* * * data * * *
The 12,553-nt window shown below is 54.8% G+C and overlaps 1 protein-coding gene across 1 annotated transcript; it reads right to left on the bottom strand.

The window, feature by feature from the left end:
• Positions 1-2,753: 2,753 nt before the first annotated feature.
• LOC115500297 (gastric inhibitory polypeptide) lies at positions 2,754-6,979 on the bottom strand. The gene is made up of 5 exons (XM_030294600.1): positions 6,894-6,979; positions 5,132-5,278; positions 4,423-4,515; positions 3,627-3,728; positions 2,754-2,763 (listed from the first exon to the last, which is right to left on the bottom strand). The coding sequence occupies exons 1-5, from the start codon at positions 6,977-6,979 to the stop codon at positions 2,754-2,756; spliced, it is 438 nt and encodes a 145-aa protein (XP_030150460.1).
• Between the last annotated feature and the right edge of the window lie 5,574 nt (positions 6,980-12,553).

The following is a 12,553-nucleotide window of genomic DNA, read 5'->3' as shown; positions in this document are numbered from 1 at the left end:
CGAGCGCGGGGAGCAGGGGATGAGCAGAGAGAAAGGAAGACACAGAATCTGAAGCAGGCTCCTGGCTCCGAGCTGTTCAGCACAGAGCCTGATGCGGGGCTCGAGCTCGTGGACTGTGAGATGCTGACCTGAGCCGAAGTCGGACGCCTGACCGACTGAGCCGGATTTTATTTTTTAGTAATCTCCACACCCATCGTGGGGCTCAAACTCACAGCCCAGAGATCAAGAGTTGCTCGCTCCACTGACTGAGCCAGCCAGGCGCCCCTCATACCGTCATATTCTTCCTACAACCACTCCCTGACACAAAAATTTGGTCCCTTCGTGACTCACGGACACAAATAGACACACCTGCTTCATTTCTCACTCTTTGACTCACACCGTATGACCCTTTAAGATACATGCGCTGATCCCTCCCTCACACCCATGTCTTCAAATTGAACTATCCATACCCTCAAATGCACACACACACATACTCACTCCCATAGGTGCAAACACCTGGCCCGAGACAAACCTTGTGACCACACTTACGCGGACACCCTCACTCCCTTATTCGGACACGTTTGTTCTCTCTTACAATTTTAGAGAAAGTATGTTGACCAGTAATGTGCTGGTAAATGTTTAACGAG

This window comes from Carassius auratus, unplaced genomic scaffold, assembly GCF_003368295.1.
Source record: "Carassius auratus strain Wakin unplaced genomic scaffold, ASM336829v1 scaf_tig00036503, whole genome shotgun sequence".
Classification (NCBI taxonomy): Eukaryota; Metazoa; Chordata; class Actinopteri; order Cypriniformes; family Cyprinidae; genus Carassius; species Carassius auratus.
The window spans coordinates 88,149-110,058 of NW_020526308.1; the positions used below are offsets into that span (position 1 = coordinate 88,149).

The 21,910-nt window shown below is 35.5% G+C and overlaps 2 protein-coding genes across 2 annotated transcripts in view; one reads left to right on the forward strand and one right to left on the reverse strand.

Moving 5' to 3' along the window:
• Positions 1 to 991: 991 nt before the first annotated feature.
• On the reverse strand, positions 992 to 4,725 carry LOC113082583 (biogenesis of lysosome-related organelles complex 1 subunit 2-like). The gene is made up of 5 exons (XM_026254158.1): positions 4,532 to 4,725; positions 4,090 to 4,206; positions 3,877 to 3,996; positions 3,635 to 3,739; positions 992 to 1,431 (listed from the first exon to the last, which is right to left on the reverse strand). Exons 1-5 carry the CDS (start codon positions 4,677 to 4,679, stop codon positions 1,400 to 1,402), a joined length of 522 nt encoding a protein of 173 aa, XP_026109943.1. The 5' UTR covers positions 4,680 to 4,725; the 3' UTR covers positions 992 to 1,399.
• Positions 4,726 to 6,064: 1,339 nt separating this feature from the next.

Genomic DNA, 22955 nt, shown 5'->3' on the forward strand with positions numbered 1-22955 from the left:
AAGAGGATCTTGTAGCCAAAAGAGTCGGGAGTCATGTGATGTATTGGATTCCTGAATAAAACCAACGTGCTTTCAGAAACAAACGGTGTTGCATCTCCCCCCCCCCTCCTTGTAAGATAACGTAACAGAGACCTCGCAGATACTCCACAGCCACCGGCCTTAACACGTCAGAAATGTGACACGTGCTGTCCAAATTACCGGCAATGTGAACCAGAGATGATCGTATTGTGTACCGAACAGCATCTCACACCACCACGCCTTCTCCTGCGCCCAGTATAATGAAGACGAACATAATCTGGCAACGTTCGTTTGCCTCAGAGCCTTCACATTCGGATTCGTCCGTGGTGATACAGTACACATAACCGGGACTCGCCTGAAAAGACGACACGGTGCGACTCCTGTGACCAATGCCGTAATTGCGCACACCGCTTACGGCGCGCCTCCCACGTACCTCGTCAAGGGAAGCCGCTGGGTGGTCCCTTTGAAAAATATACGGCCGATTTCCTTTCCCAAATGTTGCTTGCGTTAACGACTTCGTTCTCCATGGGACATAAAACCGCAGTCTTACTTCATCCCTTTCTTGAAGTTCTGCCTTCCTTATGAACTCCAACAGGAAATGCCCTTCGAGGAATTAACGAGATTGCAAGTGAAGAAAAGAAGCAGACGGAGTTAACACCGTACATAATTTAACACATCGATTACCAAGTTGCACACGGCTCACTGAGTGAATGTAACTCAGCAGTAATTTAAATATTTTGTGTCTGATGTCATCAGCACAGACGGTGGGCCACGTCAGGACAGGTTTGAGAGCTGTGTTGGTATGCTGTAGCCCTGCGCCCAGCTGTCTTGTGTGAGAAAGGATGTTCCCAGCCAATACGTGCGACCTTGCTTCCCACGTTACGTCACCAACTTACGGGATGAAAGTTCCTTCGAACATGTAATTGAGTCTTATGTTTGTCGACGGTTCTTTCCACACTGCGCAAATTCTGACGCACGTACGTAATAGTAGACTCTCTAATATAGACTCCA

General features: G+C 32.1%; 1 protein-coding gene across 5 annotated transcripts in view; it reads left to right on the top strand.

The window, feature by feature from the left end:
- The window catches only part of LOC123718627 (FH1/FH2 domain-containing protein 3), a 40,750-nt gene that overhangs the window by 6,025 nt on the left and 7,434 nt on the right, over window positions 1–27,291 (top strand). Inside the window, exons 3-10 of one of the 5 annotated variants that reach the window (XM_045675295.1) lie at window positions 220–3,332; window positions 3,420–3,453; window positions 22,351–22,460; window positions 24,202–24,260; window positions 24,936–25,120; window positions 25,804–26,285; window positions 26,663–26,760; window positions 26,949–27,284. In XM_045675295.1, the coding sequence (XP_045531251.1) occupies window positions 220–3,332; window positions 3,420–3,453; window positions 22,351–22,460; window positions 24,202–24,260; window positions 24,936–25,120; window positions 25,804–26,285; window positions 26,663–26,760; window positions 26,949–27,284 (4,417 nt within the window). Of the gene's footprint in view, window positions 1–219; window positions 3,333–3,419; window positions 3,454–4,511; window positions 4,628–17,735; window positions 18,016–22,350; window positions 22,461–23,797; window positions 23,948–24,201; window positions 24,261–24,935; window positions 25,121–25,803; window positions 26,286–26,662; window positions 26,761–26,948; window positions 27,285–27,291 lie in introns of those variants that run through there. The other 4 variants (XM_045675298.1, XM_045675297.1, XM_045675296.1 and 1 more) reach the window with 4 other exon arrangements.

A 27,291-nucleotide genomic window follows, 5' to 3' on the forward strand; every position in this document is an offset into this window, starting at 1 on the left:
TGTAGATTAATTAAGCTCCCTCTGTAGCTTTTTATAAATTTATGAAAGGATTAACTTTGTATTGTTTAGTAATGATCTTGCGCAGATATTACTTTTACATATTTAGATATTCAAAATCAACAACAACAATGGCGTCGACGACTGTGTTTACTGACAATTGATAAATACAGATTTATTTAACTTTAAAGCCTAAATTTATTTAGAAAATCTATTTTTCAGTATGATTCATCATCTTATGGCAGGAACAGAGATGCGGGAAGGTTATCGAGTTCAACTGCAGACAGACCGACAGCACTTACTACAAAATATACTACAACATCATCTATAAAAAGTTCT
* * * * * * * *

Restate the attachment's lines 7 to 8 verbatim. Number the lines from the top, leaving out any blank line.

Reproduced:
CGAGCGCGGGGAGCAGGGGATGAGCAGAGAGAAAGGAAGACACAGAATCTGAAGCAGGCTCCTGGCTCCGAGCTGTTCAGCACAGAGCCTGATGCGGGGCTCGAGCTCGTGGACTGTGAGATGCTGACCTGAGCCGAAGTCGGACGCCTGACCGACTGAGCCGGATTTTATTTTTTAGTAATCTCCACACCCATCGTGGGGCTCAAACTCACAGCCCAGAGATCAAGAGTTGCTCGCTCCACTGACTGAGCCAGCCAGGCGCCCCTCATACCGTCATATTCTTCCTACAACCACTCCCTGACACAAAAATTTGGTCCCTTCGTGACTCACGGACACAAATAGACACACCTGCTTCATTTCTCACTCTTTGACTCACACCGTATGACCCTTTAAGATACATGCGCTGATCCCTCCCTCACACCCATGTCTTCAAATTGAACTATCCATACCCTCAAATGCACACACACACATACTCACTCCCATAGGTGCAAACACCTGGCCCGAGACAAACCTTGTGACCACACTTACGCGGACACCCTCACTCCCTTATTCGGACACGTTTGTTCTCTCTTACAATTTTAGAGAAAGTATGTTGACCAGTAATGTGCTGGTAAATGTTTAACGAG

This window comes from Carassius auratus, unplaced genomic scaffold, assembly GCF_003368295.1.